An Open Letter to the Hanover School Division Trustees

Note: This letter was sent to each member of the Hanover School Division Board of Trustees. Information about the board meeting that is a response to can be found on the Hanover School Division website.
School Class Room

School Class Room

Dear Trusties,

I attended the open board meeting yesterday (June 7th), and heard a lot of good things from each Trustee. After listening to the hour and a half discussion in a packed board room, it is clear that changes need to be made.

There are some members of the community who strongly believe that Hanover School Division policies need to be updated in order to discourage discrimination. There are also those who oppose change because they fear that the voices of parents will be drowned out.

Trustee Brad Unger hit the nail on the head when he said that both sides of this discussion need to listen to each other. He’s right. The only way for this issue to truly be resolved is to find a middle ground.

The Hanover School Division policy that is the most in question, is the requirement that teachers phone home when a student asks questions about homosexuality. Opponents to this policy correctly identify it as discriminatory since it gives precedence to one form of sexuality  over another. Their solution to this policy is to prevent teachers from calling home all together. This goes to far.

Parents are the primary caregiver of their children, and as such have a right to know what is going on in school. This right should not be trampled upon. However teachers should not “out” students sexual preferences to their parents. That is a responsibility that belongs to the student.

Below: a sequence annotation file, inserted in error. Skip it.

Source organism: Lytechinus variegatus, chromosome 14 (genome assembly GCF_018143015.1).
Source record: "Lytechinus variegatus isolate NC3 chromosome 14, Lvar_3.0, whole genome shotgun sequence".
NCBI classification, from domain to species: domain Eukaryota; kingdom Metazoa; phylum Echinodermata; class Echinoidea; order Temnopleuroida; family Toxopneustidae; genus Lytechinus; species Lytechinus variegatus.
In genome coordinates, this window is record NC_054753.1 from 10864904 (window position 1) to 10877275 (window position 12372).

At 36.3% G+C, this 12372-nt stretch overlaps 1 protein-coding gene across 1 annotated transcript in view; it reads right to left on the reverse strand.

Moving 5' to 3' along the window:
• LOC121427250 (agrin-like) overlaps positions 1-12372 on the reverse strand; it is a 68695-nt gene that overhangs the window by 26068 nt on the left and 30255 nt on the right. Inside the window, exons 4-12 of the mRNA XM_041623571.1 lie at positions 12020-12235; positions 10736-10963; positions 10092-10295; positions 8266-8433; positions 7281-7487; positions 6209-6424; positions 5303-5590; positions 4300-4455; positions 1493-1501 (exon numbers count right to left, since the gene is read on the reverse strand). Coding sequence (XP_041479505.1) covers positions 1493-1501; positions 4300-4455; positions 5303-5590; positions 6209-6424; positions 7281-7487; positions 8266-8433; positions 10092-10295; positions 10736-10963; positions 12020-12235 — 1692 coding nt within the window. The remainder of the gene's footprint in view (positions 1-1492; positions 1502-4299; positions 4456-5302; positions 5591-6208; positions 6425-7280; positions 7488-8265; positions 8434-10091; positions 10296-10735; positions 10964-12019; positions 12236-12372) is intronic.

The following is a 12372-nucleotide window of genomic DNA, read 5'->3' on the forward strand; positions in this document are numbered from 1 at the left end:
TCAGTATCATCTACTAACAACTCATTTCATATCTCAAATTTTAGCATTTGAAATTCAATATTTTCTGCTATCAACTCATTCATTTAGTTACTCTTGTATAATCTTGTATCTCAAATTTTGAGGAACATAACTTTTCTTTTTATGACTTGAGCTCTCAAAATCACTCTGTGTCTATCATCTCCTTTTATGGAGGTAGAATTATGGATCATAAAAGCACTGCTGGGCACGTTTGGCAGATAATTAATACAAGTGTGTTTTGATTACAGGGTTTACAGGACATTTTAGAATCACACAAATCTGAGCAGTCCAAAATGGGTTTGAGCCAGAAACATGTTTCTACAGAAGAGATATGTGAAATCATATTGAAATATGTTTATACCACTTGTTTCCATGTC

We have to weigh the rights of both students and parents. We need to make a decision that protects students right to privacy, ends discriminatory policy, and protects parents right to know what their children are being taught.

Instead of removing the policy that requires teachers to call home when homosexuality is discussed, that policy should be modified to require teachers to call home when any type of sexuality is discussed. Homosexuality is just as sensitive as a traditional male-female relationship and should be treated as such. By implementing this change it will end unfairly discriminating against those with an LGBT nature, while protecting parents rights to know what their children are being told.

However, this is not a complete solution. We still need to protect students privacy. A teacher should never “out” a student. When a teacher calls home to inform a parent that their child asked questions about sexuality, the teacher should be limited as to what they can say. They should only be allowed to inform the parent that a conversation has taken place. The contents of that conversation should remain confidential. If a parent wants to know the contents of that discussion, they are free to ask their child.

I hereby propose that the Hanover School Division adopts a policy that is based on my thoughts above. Doing so will protect the rights of both parents and students, while ending discrimination.

It is only in a middle ground solution such as this that we can move on from this peacefully.

Thank you taking this into consideration.

Sincerely,

Shayne

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Shayne Thiessen

Shayne Thiessen

Shayne is enrolled in Business Information Technologies at Red River College in Winnipeg Manitoba. He has a passion for politics, photography and technology. Born and raised in a small farming community, Shayne believes in small government and personal liberty.

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Concerned
Guest
Shayne, I agree with you that there is a problem here, but I think your solution completely misses the mark. I think that in today’s world, there are too many families that have the potential to be controlling and regressive. In more than a few students’ lives, their teacher might be the only adult they could trust. I can speak for a friend of mine, who grew up in a conservative muslim household, and was not allowed to speak to boys, let alone begin to learn about sexuality. I shudder to think of the consequences when this teenager, having no… Read more »
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